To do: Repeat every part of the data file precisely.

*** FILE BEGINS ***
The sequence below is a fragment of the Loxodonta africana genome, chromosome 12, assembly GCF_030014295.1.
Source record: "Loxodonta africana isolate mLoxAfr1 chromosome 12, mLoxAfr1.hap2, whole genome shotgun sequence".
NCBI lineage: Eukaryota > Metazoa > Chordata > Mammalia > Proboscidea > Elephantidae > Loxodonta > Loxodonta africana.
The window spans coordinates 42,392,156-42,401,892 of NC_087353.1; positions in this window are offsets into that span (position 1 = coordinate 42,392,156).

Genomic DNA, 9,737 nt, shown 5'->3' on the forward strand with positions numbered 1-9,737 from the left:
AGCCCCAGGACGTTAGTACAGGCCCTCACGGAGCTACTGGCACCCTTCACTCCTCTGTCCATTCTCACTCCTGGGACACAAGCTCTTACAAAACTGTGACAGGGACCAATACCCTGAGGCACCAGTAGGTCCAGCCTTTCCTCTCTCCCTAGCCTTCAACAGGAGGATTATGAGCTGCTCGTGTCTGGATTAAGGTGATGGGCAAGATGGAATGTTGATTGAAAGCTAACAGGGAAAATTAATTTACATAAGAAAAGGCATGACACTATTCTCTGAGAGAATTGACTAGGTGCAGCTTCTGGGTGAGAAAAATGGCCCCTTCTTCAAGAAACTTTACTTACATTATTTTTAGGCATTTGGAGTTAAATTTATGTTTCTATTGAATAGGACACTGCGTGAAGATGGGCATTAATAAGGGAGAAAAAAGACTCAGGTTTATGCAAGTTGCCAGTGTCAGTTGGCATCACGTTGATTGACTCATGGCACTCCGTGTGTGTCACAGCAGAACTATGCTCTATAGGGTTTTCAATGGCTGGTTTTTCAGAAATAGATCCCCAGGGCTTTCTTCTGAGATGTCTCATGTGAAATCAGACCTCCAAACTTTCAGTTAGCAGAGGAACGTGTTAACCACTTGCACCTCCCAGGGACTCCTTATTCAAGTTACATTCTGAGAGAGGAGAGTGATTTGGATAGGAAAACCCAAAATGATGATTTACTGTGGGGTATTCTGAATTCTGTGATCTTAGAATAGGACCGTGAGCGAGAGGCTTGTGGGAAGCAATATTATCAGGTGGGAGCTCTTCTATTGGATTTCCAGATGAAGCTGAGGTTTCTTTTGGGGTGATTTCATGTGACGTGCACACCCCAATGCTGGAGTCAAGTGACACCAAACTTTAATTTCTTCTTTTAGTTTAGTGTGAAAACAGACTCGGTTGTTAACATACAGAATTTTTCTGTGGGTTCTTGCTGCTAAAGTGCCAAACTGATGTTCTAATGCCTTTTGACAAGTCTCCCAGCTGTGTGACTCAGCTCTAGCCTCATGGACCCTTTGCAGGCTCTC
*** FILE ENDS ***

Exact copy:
The sequence below is a fragment of the Loxodonta africana genome, chromosome 12, assembly GCF_030014295.1.
Source record: "Loxodonta africana isolate mLoxAfr1 chromosome 12, mLoxAfr1.hap2, whole genome shotgun sequence".
NCBI lineage: Eukaryota > Metazoa > Chordata > Mammalia > Proboscidea > Elephantidae > Loxodonta > Loxodonta africana.
The window spans coordinates 42,392,156-42,401,892 of NC_087353.1; positions in this window are offsets into that span (position 1 = coordinate 42,392,156).

Genomic DNA, 9,737 nt, shown 5'->3' on the forward strand with positions numbered 1-9,737 from the left:
AGCCCCAGGACGTTAGTACAGGCCCTCACGGAGCTACTGGCACCCTTCACTCCTCTGTCCATTCTCACTCCTGGGACACAAGCTCTTACAAAACTGTGACAGGGACCAATACCCTGAGGCACCAGTAGGTCCAGCCTTTCCTCTCTCCCTAGCCTTCAACAGGAGGATTATGAGCTGCTCGTGTCTGGATTAAGGTGATGGGCAAGATGGAATGTTGATTGAAAGCTAACAGGGAAAATTAATTTACATAAGAAAAGGCATGACACTATTCTCTGAGAGAATTGACTAGGTGCAGCTTCTGGGTGAGAAAAATGGCCCCTTCTTCAAGAAACTTTACTTACATTATTTTTAGGCATTTGGAGTTAAATTTATGTTTCTATTGAATAGGACACTGCGTGAAGATGGGCATTAATAAGGGAGAAAAAAGACTCAGGTTTATGCAAGTTGCCAGTGTCAGTTGGCATCACGTTGATTGACTCATGGCACTCCGTGTGTGTCACAGCAGAACTATGCTCTATAGGGTTTTCAATGGCTGGTTTTTCAGAAATAGATCCCCAGGGCTTTCTTCTGAGATGTCTCATGTGAAATCAGACCTCCAAACTTTCAGTTAGCAGAGGAACGTGTTAACCACTTGCACCTCCCAGGGACTCCTTATTCAAGTTACATTCTGAGAGAGGAGAGTGATTTGGATAGGAAAACCCAAAATGATGATTTACTGTGGGGTATTCTGAATTCTGTGATCTTAGAATAGGACCGTGAGCGAGAGGCTTGTGGGAAGCAATATTATCAGGTGGGAGCTCTTCTATTGGATTTCCAGATGAAGCTGAGGTTTCTTTTGGGGTGATTTCATGTGACGTGCACACCCCAATGCTGGAGTCAAGTGACACCAAACTTTAATTTCTTCTTTTAGTTTAGTGTGAAAACAGACTCGGTTGTTAACATACAGAATTTTTCTGTGGGTTCTTGCTGCTAAAGTGCCAAACTGATGTTCTAATGCCTTTTGACAAGTCTCCCAGCTGTGTGACTCAGCTCTAGCCTCATGGACCCTTTGCAGGCTCTC